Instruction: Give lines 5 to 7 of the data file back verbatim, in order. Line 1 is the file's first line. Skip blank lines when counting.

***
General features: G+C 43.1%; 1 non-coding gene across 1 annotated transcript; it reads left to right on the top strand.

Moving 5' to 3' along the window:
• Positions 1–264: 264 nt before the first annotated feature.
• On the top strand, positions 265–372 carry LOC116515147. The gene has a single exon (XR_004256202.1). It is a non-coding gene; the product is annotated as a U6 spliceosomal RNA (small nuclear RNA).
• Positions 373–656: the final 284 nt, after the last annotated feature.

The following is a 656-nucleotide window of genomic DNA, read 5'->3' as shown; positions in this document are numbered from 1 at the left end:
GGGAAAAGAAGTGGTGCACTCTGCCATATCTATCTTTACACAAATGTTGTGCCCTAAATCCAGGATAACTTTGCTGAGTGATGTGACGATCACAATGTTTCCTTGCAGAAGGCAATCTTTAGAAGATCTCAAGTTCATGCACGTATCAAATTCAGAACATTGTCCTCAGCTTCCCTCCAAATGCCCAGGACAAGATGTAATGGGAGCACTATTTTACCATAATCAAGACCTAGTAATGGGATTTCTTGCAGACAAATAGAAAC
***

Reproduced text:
• Positions 373–656: the final 284 nt, after the last annotated feature.

The following is a 656-nucleotide window of genomic DNA, read 5'->3' as shown; positions in this document are numbered from 1 at the left end:
GGGAAAAGAAGTGGTGCACTCTGCCATATCTATCTTTACACAAATGTTGTGCCCTAAATCCAGGATAACTTTGCTGAGTGATGTGACGATCACAATGTTTCCTTGCAGAAGGCAATCTTTAGAAGATCTCAAGTTCATGCACGTATCAAATTCAGAACATTGTCCTCAGCTTCCCTCCAAATGCCCAGGACAAGATGTAATGGGAGCACTATTTTACCATAATCAAGACCTAGTAATGGGATTTCTTGCAGACAAATAGAAAC